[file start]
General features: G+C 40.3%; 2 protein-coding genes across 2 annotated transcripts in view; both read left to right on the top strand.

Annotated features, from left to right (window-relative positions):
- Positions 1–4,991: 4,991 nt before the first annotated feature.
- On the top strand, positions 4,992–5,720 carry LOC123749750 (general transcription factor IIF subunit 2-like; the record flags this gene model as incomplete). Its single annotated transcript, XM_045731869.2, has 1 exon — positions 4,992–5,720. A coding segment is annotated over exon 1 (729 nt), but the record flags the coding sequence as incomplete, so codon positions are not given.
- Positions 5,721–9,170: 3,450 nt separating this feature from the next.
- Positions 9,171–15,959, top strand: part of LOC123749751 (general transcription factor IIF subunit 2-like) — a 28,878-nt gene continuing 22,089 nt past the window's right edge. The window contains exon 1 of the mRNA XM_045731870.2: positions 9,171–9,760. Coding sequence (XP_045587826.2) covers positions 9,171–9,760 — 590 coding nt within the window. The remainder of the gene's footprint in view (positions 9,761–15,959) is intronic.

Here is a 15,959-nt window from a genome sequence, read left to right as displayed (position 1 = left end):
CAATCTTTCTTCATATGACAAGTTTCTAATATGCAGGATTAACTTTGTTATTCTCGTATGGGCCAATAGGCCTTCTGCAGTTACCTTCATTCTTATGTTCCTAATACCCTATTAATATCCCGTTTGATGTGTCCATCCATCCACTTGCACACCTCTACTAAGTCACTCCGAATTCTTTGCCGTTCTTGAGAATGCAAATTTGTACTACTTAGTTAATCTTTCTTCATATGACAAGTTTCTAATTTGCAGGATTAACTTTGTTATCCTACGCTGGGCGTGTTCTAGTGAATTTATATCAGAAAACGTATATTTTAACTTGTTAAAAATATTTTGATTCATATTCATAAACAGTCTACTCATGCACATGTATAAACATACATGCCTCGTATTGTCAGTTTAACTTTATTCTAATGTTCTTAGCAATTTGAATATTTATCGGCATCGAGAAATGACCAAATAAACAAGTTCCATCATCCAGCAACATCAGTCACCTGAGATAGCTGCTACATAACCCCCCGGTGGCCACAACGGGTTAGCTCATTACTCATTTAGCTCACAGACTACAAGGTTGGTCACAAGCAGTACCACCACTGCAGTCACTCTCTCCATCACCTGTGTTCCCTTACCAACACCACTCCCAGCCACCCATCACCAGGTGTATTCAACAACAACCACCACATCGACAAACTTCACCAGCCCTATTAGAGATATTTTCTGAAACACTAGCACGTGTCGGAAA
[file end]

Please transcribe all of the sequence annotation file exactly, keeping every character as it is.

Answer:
General features: G+C 40.3%; 2 protein-coding genes across 2 annotated transcripts in view; both read left to right on the top strand.

Annotated features, from left to right (window-relative positions):
- Positions 1–4,991: 4,991 nt before the first annotated feature.
- On the top strand, positions 4,992–5,720 carry LOC123749750 (general transcription factor IIF subunit 2-like; the record flags this gene model as incomplete). Its single annotated transcript, XM_045731869.2, has 1 exon — positions 4,992–5,720. A coding segment is annotated over exon 1 (729 nt), but the record flags the coding sequence as incomplete, so codon positions are not given.
- Positions 5,721–9,170: 3,450 nt separating this feature from the next.
- Positions 9,171–15,959, top strand: part of LOC123749751 (general transcription factor IIF subunit 2-like) — a 28,878-nt gene continuing 22,089 nt past the window's right edge. The window contains exon 1 of the mRNA XM_045731870.2: positions 9,171–9,760. Coding sequence (XP_045587826.2) covers positions 9,171–9,760 — 590 coding nt within the window. The remainder of the gene's footprint in view (positions 9,761–15,959) is intronic.

Here is a 15,959-nt window from a genome sequence, read left to right as displayed (position 1 = left end):
CAATCTTTCTTCATATGACAAGTTTCTAATATGCAGGATTAACTTTGTTATTCTCGTATGGGCCAATAGGCCTTCTGCAGTTACCTTCATTCTTATGTTCCTAATACCCTATTAATATCCCGTTTGATGTGTCCATCCATCCACTTGCACACCTCTACTAAGTCACTCCGAATTCTTTGCCGTTCTTGAGAATGCAAATTTGTACTACTTAGTTAATCTTTCTTCATATGACAAGTTTCTAATTTGCAGGATTAACTTTGTTATCCTACGCTGGGCGTGTTCTAGTGAATTTATATCAGAAAACGTATATTTTAACTTGTTAAAAATATTTTGATTCATATTCATAAACAGTCTACTCATGCACATGTATAAACATACATGCCTCGTATTGTCAGTTTAACTTTATTCTAATGTTCTTAGCAATTTGAATATTTATCGGCATCGAGAAATGACCAAATAAACAAGTTCCATCATCCAGCAACATCAGTCACCTGAGATAGCTGCTACATAACCCCCCGGTGGCCACAACGGGTTAGCTCATTACTCATTTAGCTCACAGACTACAAGGTTGGTCACAAGCAGTACCACCACTGCAGTCACTCTCTCCATCACCTGTGTTCCCTTACCAACACCACTCCCAGCCACCCATCACCAGGTGTATTCAACAACAACCACCACATCGACAAACTTCACCAGCCCTATTAGAGATATTTTCTGAAACACTAGCACGTGTCGGAAA